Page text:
PHX Energy layoffs the latest to hit Alberta's oil industry

PHX Energy Services says it's releasing nearly half of its workforce, which is more than 500 employees. The layoffs are the latest announcement in Alberta's energy industry that has already seen thousands of people lose their jobs.

More than 500 jobs, nearly half of company's workforce, cut as a result of low oil prices

Another Calgary-based oil company has announced layoffs as low oil prices continue to hurt the industry. (Matthew Brown/Associated Press)

Calgary-based PHX Energy Services says it's releasing nearly half of its workforce, amounting to more than 500 employees.

Most of them live in Alberta.

"PHX Energy believes its actions will preserve the corporation's balance sheet and will enable it to gain market share in this difficult environment," the drilling company said in a release.

PHX had already cut salaries up to 20 per cent earlier this year in the hopes of creating a buffer from the effects of low oil prices.

"Due to the current market challenges and uncertainty with respect to future oil commodity prices and drilling activity, PHX Energy has significantly reduced its cost structure to align with anticipated lower activity levels and reduced day rates," said the company's statement.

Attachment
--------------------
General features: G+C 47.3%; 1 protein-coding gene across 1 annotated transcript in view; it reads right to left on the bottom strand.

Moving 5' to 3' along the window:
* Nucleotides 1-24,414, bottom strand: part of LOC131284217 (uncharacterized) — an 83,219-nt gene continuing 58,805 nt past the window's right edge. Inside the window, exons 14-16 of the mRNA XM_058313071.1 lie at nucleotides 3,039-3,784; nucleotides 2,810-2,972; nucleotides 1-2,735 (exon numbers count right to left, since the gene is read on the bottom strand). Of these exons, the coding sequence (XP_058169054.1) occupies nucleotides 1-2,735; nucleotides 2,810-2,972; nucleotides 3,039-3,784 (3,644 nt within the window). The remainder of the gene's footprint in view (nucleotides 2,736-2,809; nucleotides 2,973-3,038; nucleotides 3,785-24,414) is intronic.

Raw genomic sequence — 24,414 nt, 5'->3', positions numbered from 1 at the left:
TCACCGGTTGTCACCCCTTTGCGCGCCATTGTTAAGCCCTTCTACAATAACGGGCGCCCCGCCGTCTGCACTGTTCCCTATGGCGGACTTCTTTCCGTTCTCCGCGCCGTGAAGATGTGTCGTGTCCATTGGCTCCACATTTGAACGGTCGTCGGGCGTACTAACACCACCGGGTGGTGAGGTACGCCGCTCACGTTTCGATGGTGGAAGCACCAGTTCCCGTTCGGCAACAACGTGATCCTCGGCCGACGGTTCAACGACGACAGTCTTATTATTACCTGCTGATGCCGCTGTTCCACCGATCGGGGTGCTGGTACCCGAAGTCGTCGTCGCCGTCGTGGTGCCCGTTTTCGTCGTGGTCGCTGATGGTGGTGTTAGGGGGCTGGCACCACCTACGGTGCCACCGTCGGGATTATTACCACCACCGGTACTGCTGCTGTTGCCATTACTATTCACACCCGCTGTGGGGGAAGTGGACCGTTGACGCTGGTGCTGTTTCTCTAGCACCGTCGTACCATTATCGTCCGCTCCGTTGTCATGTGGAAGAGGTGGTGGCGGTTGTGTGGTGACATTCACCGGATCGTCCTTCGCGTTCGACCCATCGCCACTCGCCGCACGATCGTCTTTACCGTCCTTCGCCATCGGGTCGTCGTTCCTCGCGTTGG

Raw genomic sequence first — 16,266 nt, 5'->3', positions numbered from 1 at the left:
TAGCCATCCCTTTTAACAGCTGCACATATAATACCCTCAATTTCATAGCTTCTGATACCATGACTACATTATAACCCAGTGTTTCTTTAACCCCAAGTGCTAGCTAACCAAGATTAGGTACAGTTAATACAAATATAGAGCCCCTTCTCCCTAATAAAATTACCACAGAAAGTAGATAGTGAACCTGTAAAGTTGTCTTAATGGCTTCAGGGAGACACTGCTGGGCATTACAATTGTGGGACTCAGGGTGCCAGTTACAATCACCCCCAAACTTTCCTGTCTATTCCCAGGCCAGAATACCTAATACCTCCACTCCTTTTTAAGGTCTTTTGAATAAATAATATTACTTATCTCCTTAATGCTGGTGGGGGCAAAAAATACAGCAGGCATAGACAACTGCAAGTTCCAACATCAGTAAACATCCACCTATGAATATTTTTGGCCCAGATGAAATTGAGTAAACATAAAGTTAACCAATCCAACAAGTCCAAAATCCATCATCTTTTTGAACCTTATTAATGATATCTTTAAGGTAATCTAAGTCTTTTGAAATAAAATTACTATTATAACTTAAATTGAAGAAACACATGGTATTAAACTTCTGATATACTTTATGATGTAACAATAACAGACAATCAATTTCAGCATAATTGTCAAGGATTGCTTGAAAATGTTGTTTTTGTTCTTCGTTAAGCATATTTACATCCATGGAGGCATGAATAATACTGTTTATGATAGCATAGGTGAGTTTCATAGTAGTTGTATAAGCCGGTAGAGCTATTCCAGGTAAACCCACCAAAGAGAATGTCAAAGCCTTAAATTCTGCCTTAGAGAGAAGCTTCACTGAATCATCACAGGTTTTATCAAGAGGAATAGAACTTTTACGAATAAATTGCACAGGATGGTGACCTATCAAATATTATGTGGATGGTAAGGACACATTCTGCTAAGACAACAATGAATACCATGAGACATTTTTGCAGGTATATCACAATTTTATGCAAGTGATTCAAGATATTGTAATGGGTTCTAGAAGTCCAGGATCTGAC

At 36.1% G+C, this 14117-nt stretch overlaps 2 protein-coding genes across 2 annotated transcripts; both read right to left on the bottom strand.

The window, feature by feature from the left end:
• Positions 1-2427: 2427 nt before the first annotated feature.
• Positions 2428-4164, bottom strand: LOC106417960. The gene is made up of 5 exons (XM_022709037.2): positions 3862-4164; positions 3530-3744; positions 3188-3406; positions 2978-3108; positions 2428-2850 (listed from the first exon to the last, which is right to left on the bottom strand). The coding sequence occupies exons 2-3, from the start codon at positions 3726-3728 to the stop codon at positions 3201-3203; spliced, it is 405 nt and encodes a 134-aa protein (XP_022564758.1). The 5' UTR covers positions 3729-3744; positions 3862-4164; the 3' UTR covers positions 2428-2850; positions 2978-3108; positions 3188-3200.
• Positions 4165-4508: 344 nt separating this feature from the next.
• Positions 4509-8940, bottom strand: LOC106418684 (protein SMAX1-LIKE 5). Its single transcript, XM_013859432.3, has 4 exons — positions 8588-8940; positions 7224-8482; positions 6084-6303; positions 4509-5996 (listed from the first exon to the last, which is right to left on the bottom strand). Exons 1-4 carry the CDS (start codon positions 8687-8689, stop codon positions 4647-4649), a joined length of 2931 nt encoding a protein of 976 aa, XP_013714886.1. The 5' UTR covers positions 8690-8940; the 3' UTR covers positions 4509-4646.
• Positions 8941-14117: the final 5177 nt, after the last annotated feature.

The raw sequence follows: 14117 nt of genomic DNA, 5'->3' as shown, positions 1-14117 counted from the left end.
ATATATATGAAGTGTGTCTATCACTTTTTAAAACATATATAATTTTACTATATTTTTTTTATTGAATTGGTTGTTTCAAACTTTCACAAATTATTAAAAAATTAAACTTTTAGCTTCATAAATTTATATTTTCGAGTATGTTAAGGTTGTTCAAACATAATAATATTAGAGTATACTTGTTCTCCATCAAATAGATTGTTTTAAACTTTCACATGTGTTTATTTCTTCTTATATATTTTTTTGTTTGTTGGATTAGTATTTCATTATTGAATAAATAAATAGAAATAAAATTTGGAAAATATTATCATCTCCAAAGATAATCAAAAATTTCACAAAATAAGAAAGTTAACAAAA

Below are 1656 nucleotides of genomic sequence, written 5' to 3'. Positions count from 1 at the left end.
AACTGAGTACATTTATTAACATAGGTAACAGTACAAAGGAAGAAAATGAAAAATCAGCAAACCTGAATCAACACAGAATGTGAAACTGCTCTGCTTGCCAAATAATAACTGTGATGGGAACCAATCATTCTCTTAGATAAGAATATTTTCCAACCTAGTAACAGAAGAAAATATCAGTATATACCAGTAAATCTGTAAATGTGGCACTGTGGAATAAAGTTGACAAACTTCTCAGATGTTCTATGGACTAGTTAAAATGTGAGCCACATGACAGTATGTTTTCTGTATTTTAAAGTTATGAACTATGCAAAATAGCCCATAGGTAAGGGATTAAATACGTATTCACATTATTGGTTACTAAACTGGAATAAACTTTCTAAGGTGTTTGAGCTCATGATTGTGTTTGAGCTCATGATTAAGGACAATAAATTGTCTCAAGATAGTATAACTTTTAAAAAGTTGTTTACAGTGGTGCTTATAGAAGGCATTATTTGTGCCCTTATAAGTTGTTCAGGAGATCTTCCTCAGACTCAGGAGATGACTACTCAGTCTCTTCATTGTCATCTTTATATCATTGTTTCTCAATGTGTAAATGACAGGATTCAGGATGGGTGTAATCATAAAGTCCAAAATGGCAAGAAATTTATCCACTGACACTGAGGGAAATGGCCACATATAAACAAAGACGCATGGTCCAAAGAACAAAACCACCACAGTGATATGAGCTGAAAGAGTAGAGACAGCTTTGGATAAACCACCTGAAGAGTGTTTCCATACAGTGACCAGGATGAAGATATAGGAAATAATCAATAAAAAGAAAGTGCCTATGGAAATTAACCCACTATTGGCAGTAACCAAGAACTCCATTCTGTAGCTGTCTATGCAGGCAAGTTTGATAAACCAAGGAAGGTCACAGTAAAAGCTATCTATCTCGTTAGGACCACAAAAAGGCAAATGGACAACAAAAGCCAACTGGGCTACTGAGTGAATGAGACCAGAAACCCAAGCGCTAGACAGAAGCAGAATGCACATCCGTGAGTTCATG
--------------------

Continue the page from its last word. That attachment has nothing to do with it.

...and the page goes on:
The layoffs are the latest announcement of job losses in Alberta's energy industry.

Other recent layoff announcements

Penn West announced last week that it let go 400 full-time employees and contractors — most of them working at company headquarters in Calgary

ConocoPhillips Canada also reduced its workforce by about 15 per cent, or 400 employees and 100 contractors.

Nexen announced layoffs earlier this year, as did Talisman Energy.

Tervita — a company that specializes in environmental waste management — cut its corporate head count by 15 per cent because of the "prolonged downturn in the energy markets."

Other oil companies are also reducing staff wages to avoid layoffs. Canadian Natural Resources Limited announced on Thursday it would cut wages by up to 10 per cent.

The company reported a $405-million net loss in the second quarter of this year, saying it would have been profitable if not for an increase in Alberta's corporate tax rate put in place by the governing NDP.

Comments

To encourage thoughtful and respectful conversations, first and last names will appear with each submission to CBC/Radio-Canada's online communities (except in children and youth-oriented communities). Pseudonyms will no longer be permitted.

By submitting a comment, you accept that CBC has the right to reproduce and publish that comment in whole or in part, in any manner CBC chooses. Please note that CBC does not endorse the opinions expressed in comments. Comments on this story are moderated according to our Submission Guidelines. Comments are welcome while open. We reserve the right to close comments at any time.